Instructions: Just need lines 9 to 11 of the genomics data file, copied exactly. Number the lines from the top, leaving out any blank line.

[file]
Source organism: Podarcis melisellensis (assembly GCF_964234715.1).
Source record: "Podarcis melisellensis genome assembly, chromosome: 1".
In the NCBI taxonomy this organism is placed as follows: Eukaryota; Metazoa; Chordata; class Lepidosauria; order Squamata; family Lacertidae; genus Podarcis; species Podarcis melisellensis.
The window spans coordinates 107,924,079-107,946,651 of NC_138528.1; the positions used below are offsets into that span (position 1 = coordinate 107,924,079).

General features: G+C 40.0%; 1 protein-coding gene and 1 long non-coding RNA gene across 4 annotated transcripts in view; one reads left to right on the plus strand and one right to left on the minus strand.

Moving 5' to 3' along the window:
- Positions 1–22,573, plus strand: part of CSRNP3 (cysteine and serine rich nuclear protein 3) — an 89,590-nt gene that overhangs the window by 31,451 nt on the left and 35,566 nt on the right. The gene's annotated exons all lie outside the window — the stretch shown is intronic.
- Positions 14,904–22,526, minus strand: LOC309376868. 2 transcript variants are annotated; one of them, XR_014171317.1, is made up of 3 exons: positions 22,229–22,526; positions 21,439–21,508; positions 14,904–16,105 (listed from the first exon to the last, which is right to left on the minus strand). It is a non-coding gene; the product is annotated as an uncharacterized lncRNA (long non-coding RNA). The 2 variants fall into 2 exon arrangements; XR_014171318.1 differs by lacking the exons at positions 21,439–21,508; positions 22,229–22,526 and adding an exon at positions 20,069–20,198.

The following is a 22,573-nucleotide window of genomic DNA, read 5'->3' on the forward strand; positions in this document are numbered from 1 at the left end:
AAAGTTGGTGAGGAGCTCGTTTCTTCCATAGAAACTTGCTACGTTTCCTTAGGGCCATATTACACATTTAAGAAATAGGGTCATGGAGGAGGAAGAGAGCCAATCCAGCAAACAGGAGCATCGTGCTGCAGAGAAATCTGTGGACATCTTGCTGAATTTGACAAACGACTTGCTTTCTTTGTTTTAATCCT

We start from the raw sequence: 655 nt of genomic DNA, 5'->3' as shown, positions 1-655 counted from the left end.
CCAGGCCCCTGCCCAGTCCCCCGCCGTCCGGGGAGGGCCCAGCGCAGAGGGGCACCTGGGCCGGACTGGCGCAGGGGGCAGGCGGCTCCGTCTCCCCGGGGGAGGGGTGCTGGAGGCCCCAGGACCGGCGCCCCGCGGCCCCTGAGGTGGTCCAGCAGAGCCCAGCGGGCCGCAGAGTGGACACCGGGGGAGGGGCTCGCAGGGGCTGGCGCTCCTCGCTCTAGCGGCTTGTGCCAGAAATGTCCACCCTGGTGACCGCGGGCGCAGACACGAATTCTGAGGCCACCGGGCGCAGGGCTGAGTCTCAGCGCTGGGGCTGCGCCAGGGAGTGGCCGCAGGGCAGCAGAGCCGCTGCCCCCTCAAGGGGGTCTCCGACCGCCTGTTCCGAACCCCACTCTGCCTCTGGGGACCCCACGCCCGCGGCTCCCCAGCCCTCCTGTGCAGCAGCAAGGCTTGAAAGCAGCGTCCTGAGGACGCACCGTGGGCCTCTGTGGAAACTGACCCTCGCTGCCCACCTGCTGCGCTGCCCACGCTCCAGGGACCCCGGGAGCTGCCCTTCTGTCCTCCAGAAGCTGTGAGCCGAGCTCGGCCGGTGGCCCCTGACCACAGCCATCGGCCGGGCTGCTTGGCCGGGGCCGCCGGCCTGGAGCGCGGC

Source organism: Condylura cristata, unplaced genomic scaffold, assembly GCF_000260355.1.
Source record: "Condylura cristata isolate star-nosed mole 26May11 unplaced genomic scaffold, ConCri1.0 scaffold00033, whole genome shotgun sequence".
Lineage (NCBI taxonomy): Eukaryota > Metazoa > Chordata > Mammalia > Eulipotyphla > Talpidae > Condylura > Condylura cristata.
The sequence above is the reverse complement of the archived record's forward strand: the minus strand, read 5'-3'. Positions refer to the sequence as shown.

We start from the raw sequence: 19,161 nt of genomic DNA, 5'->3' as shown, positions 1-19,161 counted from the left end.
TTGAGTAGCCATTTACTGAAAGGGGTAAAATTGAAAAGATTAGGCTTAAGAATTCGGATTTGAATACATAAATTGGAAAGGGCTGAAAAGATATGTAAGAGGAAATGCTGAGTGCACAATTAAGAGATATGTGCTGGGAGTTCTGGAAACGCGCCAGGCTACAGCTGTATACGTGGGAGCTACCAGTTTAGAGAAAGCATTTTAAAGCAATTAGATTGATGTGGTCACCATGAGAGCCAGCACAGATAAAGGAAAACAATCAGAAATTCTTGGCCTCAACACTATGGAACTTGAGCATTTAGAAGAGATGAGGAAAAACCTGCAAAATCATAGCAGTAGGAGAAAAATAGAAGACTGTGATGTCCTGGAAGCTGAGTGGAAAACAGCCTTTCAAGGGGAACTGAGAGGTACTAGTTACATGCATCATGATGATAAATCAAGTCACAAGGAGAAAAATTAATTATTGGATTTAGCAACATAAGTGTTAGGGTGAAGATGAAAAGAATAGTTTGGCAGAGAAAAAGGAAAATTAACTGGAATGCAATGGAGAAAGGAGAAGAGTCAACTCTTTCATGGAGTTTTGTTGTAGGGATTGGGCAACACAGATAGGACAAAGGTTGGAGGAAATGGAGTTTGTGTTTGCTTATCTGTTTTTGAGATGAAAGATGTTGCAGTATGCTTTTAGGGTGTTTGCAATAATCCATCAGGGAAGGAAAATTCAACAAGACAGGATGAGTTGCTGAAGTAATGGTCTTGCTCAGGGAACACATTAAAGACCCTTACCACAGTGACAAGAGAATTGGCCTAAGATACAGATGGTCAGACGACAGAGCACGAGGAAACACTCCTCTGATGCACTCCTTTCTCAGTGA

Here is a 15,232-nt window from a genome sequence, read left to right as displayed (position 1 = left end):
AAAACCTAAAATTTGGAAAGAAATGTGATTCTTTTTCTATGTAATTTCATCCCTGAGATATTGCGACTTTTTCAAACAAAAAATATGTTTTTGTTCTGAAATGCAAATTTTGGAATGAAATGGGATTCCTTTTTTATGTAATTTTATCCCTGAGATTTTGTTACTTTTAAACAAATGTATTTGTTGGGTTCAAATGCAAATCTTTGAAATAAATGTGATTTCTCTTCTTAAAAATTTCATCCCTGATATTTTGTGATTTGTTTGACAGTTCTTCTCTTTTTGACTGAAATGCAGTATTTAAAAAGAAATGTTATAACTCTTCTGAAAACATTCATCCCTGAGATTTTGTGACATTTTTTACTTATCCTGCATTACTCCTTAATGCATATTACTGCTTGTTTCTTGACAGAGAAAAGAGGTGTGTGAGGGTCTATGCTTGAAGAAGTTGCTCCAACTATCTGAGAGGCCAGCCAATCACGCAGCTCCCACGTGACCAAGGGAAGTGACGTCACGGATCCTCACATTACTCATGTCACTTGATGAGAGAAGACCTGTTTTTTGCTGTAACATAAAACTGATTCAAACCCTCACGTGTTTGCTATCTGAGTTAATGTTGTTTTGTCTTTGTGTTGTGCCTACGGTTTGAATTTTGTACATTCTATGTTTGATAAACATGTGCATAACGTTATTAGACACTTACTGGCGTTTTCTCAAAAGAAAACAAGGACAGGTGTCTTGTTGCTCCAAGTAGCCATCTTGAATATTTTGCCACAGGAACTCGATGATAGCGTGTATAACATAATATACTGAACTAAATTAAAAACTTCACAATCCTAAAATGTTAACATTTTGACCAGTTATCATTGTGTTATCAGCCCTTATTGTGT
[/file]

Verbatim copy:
The following is a 22,573-nucleotide window of genomic DNA, read 5'->3' on the forward strand; positions in this document are numbered from 1 at the left end:
AAAGTTGGTGAGGAGCTCGTTTCTTCCATAGAAACTTGCTACGTTTCCTTAGGGCCATATTACACATTTAAGAAATAGGGTCATGGAGGAGGAAGAGAGCCAATCCAGCAAACAGGAGCATCGTGCTGCAGAGAAATCTGTGGACATCTTGCTGAATTTGACAAACGACTTGCTTTCTTTGTTTTAATCCT

We start from the raw sequence: 655 nt of genomic DNA, 5'->3' as shown, positions 1-655 counted from the left end.